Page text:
Residential lease extensions and enfranchisement

The Government have recently updated and made changes to the Capital Funding Guide in relation to proposals regarding enfranchisement, lease extensions and shared ownership. In this article, we will give an overview of the new changes and discuss what they mean.

General statutory rights

Flats:  Under the Leasehold Reform Housing and Urban Development Act 1993, qualifying tenants of residential leases of flats either:

  • have the right to either collectively buy the freehold of the block of flats (known as collective enfranchisement) if the flats are in premises that satisfy the certain criteria; or
  • have an individual right to the grant of a new lease for which they will need to pay a premium. The new lease will be for a term of 90 years plus the remainder of the term of the existing lease.  A peppercorn (nominal) rent will be payable but otherwise the new lease will generally be on the same terms as the tenant’s existing lease.

Houses:  Under the Leasehold Reform Act 1967, qualifying tenants of houses either have the right to:

  • acquire by enfranchisement the freehold. The qualifying tenant will need to pay a premium (the purchase price) to the landlord which will be the market value of the freehold; or
  • obtain a new lease of the house. The new lease will be for a term of 50 years and will commence on the date the tenant’s existing lease expires.  The new lease will also contain provision for the payment of ground rent which will be subject to review after 25 years.

The shared ownership quandary

Shared ownership tenants are not classified as holding a long lease unless they have “staircased up” to 100% ownership.  This is problematic as the shared ownership lease model first appeared in the late 1970s/early 1980s and originally saw leases granted for a term of 99 years.  This means that the remaining term of many of those original leases is now significantly less with circa 40 years remaining.

A shared ownership tenant looking to sell on their interest is unlikely to find a buyer with such a short term remaining.  They will also encounter difficulties re-mortgaging their property as lenders have a minimum lease term- generally anything under 80 years is considered a “short” lease.

Although some registered providers have in place their own policies for lease extensions where there is less than 100% tenant ownership, not all do and the terms of the lease extension are largely at the landlord’s discretion.

The Capital Funding Guide (CFG) has confirmed that as a lease extension is not subject to a fundamental clause, there is no requirement for a registered provider to seek consent from Homes England to extend the term of a shared ownership lease (section 5.2).  The CFG “strongly recommends” that registered providers grant extensions “wherever possible” and to “offer as a long a term as possible” on “fair terms” (section 7.6.3).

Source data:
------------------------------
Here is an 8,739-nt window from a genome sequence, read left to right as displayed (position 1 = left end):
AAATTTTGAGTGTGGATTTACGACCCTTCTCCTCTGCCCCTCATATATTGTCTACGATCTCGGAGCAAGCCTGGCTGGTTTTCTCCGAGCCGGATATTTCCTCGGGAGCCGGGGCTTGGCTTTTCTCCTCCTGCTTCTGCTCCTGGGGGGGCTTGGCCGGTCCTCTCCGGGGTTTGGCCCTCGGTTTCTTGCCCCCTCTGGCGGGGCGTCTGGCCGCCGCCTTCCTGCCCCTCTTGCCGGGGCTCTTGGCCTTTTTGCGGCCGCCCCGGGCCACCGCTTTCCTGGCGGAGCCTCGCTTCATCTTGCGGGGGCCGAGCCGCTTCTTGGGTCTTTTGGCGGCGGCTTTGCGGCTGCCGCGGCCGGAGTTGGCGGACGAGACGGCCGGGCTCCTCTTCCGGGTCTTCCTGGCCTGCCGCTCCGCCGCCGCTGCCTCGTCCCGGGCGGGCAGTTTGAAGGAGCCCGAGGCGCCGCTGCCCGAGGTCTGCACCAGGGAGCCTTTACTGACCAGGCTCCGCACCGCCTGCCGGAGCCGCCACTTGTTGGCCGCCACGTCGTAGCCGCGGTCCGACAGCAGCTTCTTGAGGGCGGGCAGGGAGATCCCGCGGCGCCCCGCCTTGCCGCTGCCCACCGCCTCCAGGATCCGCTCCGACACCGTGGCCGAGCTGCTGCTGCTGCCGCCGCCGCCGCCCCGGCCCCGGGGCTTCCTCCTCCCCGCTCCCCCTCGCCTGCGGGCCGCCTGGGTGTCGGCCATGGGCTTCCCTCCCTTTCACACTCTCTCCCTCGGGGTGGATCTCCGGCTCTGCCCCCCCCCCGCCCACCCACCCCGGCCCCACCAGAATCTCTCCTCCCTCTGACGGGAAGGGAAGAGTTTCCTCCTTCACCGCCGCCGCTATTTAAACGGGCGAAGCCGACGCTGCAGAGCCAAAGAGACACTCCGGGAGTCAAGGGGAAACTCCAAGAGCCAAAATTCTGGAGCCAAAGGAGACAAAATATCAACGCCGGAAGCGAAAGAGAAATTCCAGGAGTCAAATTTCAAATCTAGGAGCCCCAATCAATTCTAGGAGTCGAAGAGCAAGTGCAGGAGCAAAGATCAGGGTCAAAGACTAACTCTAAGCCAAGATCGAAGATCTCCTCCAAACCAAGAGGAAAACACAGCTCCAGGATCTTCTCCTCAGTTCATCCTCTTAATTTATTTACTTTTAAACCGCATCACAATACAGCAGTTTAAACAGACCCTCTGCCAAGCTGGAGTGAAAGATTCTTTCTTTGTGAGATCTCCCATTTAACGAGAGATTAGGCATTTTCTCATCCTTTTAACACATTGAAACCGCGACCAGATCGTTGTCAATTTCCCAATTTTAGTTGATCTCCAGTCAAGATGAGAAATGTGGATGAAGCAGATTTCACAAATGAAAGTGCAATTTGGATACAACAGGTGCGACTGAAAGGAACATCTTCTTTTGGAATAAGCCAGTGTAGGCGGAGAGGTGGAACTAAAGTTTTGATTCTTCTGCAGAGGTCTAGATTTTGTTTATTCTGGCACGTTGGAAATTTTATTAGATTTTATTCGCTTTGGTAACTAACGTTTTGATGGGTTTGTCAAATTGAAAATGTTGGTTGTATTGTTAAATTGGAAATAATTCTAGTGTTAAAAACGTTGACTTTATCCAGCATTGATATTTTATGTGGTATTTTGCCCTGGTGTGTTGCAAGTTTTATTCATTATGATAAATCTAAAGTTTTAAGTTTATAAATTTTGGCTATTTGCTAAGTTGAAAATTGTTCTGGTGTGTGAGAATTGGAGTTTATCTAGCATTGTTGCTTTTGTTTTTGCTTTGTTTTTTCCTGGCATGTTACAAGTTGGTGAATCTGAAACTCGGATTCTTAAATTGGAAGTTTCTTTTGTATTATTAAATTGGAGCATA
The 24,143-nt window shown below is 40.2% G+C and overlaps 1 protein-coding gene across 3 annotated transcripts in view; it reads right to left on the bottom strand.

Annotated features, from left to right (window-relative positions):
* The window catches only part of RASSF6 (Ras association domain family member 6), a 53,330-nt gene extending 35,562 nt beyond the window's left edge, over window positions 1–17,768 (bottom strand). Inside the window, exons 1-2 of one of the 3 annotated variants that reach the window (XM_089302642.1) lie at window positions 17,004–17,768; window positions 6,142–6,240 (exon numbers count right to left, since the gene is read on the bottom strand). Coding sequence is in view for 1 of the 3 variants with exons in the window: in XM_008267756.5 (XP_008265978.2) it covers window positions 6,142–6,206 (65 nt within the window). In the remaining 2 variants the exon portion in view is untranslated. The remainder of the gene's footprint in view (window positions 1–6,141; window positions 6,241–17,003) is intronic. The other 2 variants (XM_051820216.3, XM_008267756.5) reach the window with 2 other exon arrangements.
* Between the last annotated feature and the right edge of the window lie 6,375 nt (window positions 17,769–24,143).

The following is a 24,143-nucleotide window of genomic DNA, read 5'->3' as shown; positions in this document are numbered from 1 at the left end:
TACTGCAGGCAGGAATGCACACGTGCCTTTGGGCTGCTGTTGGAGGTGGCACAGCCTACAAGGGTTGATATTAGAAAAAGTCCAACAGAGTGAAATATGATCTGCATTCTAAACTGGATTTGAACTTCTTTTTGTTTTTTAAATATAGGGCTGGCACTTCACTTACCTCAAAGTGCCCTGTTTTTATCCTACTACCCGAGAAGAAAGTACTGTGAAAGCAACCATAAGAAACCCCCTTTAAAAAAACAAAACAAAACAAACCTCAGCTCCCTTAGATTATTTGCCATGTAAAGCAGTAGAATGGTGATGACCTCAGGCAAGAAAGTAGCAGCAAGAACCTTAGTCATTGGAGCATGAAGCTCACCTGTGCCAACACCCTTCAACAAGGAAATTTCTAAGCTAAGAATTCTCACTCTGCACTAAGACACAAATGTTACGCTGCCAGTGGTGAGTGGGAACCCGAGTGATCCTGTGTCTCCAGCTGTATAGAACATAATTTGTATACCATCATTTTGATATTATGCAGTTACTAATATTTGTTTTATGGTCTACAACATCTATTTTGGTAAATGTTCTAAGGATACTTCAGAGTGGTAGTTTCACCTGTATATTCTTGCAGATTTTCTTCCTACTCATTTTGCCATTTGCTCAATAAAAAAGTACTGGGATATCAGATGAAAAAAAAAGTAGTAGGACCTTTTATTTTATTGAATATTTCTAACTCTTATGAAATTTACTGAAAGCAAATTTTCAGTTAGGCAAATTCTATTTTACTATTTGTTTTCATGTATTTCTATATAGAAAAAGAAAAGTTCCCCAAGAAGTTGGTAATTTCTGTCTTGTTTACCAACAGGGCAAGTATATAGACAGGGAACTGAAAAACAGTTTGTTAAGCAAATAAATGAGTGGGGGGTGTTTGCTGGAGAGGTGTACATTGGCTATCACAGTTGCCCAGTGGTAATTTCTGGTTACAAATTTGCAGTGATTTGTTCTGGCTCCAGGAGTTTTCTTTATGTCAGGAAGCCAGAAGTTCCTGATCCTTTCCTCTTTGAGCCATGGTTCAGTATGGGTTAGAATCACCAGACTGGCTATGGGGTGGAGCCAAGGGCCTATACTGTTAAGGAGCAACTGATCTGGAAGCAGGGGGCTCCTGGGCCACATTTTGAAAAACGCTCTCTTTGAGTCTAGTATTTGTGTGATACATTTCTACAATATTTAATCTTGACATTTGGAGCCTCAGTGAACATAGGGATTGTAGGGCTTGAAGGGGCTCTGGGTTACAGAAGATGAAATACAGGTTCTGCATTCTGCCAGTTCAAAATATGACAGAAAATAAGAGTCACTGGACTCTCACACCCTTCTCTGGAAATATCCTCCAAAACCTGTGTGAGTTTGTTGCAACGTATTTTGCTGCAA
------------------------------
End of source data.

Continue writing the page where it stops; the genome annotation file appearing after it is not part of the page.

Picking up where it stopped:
Considerations for extending shared ownership leases

The following issues should be considered when discussing a lease extension with a shared ownership tenant (CFG section 7.6.6):

  • Rent: A lease extension is not deemed to be a variation of the lease, therefore the original fundamental clause in the lease regarding the rent payable will remain the same.
  • Value: A lease extension may initially increase the value of the lease and have a knock-on effect on the price of any future shares in the property that the shared owner may wish to purchase.
  • Staircasing: If the lease is extended, the value of the tenant’s share and the registered provider’s share will both have increased.  Therefore consideration needs to be given as to how any increased shared purchase may affect the revised rent calculation when the rent review clause is implemented by the parties.
  • Legal costs: In most cases the shared ownership tenant will instigate the lease extension and registered providers may therefore expect the tenant to pay the registered provider’s legal costs.
  • Policy: While acknowledging this is not a regulatory requirement, the Capital Funding Guide recommends that a registered provider produces and publishes their own policy on shared ownership lease extensions to provide clarity for all their shared ownership tenants and avoid any future misunderstandings or tenant complaints.

Proposed shared ownership lease extension reform

It is perhaps unsurprising that the Ministry of Housing, Communities and Local Government (MHCLG) has recently announced a package of reforms for shared ownership properties aimed at giving tenants greater long-term security.  These reforms include extending the statutory right to a lease extension to shared ownership tenants.  Although still “exploring options” in situations where the landlord of the shared ownership tenant does not own the freehold, MHCLG have indicated that where they do, the Government would be looking to introduce a statutory right for a shared ownership tenant to extend their lease by 990 years.

For more information, please contact Aruna Sarwar or Jonathan Corris.

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